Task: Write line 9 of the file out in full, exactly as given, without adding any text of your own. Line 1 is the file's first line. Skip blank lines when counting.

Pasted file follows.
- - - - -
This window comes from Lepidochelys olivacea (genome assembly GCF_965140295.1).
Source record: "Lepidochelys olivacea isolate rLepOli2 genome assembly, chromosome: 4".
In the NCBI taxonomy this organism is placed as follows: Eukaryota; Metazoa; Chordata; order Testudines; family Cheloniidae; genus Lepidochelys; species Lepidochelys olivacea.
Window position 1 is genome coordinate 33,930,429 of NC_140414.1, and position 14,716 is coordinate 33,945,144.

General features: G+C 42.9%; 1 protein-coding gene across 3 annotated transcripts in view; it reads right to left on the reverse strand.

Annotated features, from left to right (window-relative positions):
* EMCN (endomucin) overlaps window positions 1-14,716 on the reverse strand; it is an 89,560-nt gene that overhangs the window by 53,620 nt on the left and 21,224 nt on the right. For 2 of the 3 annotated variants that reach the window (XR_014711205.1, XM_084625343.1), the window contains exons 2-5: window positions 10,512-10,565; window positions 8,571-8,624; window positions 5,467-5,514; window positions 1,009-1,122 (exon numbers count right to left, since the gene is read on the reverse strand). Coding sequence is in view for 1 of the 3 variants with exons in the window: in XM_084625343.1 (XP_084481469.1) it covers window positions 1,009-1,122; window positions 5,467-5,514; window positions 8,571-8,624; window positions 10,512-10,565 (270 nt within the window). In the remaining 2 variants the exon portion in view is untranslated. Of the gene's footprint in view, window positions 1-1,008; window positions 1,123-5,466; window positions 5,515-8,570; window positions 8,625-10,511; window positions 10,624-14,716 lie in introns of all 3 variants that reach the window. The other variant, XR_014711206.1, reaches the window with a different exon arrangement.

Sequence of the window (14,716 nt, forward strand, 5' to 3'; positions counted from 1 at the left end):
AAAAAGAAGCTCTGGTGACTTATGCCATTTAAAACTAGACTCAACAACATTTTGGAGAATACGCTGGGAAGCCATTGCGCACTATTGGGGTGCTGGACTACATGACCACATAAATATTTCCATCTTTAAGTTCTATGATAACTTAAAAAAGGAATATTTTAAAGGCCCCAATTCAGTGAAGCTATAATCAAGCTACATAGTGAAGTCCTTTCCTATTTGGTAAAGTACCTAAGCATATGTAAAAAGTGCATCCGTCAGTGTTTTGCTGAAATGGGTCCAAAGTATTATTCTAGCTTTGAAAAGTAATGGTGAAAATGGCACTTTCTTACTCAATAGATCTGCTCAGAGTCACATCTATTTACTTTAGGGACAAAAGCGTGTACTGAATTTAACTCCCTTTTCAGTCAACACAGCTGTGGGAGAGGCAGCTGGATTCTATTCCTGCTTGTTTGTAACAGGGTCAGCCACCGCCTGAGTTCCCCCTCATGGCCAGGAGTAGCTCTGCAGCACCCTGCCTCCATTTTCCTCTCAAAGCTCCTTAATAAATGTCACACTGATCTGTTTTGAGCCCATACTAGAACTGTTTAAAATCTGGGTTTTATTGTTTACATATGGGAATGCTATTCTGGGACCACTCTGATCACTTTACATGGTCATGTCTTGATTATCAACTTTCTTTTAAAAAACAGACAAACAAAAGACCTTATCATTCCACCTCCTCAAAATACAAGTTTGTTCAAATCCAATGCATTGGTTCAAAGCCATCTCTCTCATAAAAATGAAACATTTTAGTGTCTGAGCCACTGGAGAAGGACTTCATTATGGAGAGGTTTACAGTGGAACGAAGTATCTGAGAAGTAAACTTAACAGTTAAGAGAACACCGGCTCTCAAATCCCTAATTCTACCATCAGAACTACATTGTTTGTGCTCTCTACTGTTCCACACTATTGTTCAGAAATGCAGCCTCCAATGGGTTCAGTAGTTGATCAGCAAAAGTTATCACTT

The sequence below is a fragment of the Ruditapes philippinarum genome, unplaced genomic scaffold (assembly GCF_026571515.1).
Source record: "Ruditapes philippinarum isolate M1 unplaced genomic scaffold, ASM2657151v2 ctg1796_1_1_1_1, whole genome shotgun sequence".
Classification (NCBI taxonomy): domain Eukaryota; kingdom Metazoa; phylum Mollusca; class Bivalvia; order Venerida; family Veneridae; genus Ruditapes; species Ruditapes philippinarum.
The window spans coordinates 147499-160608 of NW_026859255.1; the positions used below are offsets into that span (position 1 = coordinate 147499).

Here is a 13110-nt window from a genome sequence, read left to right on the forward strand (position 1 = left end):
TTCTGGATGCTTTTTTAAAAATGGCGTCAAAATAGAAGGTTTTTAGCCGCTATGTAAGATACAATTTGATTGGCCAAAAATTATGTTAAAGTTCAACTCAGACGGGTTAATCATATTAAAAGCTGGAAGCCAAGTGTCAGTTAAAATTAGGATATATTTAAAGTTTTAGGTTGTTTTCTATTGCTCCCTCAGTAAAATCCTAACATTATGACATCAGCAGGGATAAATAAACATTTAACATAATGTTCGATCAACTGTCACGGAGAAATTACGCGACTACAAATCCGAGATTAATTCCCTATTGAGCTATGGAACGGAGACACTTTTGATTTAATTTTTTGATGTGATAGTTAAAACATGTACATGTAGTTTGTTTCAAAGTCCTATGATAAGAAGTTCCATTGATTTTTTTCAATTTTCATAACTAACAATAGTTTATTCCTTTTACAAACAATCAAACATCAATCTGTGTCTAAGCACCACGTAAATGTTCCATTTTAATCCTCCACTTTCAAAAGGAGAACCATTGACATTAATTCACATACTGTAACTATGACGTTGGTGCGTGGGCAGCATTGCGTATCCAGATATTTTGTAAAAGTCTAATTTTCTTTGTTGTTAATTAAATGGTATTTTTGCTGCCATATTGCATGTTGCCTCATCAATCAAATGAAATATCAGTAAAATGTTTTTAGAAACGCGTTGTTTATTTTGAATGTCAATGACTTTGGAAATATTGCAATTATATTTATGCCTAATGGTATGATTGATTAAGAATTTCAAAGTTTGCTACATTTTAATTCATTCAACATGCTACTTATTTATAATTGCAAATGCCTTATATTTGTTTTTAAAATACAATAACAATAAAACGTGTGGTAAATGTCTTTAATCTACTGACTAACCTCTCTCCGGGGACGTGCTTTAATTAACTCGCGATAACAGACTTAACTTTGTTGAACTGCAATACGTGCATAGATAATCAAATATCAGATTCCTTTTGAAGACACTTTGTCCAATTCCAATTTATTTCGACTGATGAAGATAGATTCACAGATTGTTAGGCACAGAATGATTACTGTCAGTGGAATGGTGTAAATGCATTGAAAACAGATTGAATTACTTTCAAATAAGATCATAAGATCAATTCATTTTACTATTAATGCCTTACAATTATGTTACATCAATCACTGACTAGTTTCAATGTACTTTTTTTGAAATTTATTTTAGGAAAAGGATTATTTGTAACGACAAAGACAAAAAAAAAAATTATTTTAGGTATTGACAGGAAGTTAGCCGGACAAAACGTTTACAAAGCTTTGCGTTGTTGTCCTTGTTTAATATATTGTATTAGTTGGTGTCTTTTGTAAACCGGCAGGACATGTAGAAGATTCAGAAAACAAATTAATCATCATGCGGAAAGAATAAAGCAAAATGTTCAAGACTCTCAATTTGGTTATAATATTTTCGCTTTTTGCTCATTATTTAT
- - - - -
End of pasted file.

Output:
AAAAAGAAGCTCTGGTGACTTATGCCATTTAAAACTAGACTCAACAACATTTTGGAGAATACGCTGGGAAGCCATTGCGCACTATTGGGGTGCTGGACTACATGACCACATAAATATTTCCATCTTTAAGTTCTATGATAACTTAAAAAAGGAATATTTTAAAGGCCCCAATTCAGTGAAGCTATAATCAAGCTACATAGTGAAGTCCTTTCCTATTTGGTAAAGTACCTAAGCATATGTAAAAAGTGCATCCGTCAGTGTTTTGCTGAAATGGGTCCAAAGTATTATTCTAGCTTTGAAAAGTAATGGTGAAAATGGCACTTTCTTACTCAATAGATCTGCTCAGAGTCACATCTATTTACTTTAGGGACAAAAGCGTGTACTGAATTTAACTCCCTTTTCAGTCAACACAGCTGTGGGAGAGGCAGCTGGATTCTATTCCTGCTTGTTTGTAACAGGGTCAGCCACCGCCTGAGTTCCCCCTCATGGCCAGGAGTAGCTCTGCAGCACCCTGCCTCCATTTTCCTCTCAAAGCTCCTTAATAAATGTCACACTGATCTGTTTTGAGCCCATACTAGAACTGTTTAAAATCTGGGTTTTATTGTTTACATATGGGAATGCTATTCTGGGACCACTCTGATCACTTTACATGGTCATGTCTTGATTATCAACTTTCTTTTAAAAAACAGACAAACAAAAGACCTTATCATTCCACCTCCTCAAAATACAAGTTTGTTCAAATCCAATGCATTGGTTCAAAGCCATCTCTCTCATAAAAATGAAACATTTTAGTGTCTGAGCCACTGGAGAAGGACTTCATTATGGAGAGGTTTACAGTGGAACGAAGTATCTGAGAAGTAAACTTAACAGTTAAGAGAACACCGGCTCTCAAATCCCTAATTCTACCATCAGAACTACATTGTTTGTGCTCTCTACTGTTCCACACTATTGTTCAGAAATGCAGCCTCCAATGGGTTCAGTAGTTGATCAGCAAAAGTTATCACTT